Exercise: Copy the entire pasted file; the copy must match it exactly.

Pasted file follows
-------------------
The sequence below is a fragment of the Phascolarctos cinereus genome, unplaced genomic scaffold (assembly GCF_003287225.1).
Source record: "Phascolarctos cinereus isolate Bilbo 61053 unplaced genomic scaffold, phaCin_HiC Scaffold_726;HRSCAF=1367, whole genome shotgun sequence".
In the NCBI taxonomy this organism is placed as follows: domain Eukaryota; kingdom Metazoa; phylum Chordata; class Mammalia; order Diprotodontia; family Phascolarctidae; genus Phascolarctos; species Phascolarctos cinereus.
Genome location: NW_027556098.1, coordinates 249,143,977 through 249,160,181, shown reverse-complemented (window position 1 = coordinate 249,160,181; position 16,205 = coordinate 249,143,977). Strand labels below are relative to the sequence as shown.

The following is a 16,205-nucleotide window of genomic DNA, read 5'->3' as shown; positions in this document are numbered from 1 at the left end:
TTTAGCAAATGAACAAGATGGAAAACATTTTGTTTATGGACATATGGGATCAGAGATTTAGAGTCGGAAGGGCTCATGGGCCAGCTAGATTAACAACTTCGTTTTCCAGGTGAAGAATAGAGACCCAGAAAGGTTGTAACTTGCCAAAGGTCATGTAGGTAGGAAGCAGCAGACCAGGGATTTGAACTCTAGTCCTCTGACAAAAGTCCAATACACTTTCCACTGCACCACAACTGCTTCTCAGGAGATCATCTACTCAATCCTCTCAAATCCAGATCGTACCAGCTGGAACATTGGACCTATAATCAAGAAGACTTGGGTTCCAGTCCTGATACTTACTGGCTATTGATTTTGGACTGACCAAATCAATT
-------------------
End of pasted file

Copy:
The sequence below is a fragment of the Phascolarctos cinereus genome, unplaced genomic scaffold (assembly GCF_003287225.1).
Source record: "Phascolarctos cinereus isolate Bilbo 61053 unplaced genomic scaffold, phaCin_HiC Scaffold_726;HRSCAF=1367, whole genome shotgun sequence".
In the NCBI taxonomy this organism is placed as follows: domain Eukaryota; kingdom Metazoa; phylum Chordata; class Mammalia; order Diprotodontia; family Phascolarctidae; genus Phascolarctos; species Phascolarctos cinereus.
Genome location: NW_027556098.1, coordinates 249,143,977 through 249,160,181, shown reverse-complemented (window position 1 = coordinate 249,160,181; position 16,205 = coordinate 249,143,977). Strand labels below are relative to the sequence as shown.

The following is a 16,205-nucleotide window of genomic DNA, read 5'->3' as shown; positions in this document are numbered from 1 at the left end:
TTTAGCAAATGAACAAGATGGAAAACATTTTGTTTATGGACATATGGGATCAGAGATTTAGAGTCGGAAGGGCTCATGGGCCAGCTAGATTAACAACTTCGTTTTCCAGGTGAAGAATAGAGACCCAGAAAGGTTGTAACTTGCCAAAGGTCATGTAGGTAGGAAGCAGCAGACCAGGGATTTGAACTCTAGTCCTCTGACAAAAGTCCAATACACTTTCCACTGCACCACAACTGCTTCTCAGGAGATCATCTACTCAATCCTCTCAAATCCAGATCGTACCAGCTGGAACATTGGACCTATAATCAAGAAGACTTGGGTTCCAGTCCTGATACTTACTGGCTATTGATTTTGGACTGACCAAATCAATT